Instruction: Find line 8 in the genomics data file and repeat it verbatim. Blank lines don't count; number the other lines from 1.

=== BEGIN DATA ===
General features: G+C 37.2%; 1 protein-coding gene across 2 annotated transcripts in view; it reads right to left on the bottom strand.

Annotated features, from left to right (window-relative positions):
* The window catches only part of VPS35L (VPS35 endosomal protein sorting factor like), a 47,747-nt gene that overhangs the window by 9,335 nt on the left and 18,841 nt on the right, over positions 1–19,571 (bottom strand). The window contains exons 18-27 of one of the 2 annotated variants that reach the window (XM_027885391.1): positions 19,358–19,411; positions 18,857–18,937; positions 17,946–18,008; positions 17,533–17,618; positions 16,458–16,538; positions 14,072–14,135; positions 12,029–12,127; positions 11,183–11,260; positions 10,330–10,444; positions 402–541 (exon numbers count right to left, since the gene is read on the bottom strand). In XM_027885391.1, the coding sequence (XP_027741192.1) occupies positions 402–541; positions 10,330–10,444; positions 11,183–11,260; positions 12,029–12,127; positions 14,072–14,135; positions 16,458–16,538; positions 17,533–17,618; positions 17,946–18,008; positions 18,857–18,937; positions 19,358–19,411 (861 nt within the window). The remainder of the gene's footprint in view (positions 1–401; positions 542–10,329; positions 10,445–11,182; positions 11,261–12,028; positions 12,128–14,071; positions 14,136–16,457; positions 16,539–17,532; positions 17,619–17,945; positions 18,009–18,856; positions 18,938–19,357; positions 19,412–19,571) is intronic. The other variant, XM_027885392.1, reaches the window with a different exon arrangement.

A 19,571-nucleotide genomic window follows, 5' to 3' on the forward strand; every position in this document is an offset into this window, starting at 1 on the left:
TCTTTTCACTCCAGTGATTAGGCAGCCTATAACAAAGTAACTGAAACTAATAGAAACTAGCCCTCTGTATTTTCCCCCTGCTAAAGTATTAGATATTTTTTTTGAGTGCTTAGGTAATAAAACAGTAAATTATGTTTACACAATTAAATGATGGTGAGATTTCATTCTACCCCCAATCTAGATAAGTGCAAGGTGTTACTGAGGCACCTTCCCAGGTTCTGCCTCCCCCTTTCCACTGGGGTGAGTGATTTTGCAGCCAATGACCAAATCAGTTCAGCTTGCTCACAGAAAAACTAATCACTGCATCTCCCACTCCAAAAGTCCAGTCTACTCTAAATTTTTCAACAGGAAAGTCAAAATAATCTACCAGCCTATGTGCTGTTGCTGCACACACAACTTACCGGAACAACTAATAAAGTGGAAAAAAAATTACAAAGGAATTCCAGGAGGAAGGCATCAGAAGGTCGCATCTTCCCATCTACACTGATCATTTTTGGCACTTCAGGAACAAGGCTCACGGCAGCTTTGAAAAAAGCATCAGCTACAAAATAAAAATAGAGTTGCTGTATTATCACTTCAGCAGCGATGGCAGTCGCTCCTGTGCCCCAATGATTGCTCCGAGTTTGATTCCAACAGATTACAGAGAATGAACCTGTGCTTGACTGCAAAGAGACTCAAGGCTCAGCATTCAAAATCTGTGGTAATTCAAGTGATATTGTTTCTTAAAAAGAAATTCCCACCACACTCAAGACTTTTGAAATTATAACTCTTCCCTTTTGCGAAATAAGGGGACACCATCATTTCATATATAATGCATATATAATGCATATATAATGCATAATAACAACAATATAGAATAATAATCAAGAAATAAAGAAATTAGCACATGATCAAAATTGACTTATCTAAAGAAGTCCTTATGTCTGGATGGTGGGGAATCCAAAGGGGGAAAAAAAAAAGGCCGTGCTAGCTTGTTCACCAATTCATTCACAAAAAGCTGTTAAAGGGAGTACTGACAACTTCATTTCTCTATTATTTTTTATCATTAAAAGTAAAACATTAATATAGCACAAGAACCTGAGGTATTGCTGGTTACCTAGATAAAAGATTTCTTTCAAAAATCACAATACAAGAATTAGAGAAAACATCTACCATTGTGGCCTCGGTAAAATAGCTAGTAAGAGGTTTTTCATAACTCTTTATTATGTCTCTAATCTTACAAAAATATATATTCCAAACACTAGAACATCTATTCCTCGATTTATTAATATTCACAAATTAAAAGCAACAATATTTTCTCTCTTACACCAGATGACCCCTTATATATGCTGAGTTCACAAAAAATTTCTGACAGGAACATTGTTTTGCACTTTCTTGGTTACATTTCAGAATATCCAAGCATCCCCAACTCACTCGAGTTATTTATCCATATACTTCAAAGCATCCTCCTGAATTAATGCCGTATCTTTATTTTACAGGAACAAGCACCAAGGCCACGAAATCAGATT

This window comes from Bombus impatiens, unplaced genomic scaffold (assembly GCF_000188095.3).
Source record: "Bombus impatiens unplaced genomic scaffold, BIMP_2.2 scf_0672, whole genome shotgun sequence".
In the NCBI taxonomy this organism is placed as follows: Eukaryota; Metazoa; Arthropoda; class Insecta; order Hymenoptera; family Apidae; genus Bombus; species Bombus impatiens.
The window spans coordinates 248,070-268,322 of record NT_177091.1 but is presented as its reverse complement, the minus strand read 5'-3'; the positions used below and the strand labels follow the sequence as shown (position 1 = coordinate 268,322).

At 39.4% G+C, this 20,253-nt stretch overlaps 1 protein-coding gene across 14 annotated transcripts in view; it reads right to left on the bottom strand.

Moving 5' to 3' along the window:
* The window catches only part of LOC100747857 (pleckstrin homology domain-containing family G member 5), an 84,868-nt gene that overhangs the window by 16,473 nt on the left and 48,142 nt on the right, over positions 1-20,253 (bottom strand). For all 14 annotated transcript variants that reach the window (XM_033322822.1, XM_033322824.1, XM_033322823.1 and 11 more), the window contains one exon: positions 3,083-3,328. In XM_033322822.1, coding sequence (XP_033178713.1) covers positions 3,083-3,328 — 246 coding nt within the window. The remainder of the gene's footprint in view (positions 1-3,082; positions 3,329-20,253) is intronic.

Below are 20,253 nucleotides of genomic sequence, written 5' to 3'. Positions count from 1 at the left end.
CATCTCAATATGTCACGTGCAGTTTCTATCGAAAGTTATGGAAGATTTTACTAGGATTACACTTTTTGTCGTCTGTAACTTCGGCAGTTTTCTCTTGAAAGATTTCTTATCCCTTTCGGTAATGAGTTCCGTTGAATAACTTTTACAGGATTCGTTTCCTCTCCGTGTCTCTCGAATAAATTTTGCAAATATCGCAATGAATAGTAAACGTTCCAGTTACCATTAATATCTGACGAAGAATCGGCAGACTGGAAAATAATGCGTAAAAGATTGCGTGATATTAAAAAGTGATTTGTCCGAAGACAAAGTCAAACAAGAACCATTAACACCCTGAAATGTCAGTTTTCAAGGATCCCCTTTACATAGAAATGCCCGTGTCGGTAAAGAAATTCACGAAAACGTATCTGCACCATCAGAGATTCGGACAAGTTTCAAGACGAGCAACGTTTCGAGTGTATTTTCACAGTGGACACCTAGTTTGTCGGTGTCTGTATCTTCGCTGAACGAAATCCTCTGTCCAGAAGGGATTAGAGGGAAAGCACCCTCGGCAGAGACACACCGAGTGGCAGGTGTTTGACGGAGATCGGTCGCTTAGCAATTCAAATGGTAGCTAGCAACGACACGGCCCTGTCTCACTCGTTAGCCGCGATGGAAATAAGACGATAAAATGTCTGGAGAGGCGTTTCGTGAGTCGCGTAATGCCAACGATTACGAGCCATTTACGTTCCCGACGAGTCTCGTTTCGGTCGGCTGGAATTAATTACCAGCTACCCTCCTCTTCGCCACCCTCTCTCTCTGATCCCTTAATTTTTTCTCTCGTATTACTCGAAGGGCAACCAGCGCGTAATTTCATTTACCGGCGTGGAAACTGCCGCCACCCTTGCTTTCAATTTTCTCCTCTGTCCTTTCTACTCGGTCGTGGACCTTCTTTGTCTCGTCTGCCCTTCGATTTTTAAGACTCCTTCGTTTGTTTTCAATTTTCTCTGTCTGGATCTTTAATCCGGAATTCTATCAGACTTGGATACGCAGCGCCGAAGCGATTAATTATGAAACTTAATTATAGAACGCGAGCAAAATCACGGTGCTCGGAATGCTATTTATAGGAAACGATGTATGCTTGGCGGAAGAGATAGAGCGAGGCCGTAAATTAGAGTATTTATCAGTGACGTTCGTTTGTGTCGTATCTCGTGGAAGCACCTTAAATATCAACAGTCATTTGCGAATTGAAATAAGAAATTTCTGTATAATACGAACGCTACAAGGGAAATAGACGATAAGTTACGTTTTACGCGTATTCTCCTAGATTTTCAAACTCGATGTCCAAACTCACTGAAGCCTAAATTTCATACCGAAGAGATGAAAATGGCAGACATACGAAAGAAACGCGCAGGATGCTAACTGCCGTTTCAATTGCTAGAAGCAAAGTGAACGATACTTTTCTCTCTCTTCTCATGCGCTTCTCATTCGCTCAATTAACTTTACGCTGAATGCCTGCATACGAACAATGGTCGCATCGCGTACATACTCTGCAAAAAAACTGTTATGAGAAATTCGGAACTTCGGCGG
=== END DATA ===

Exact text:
In the NCBI taxonomy this organism is placed as follows: Eukaryota; Metazoa; Arthropoda; class Insecta; order Hymenoptera; family Apidae; genus Bombus; species Bombus impatiens.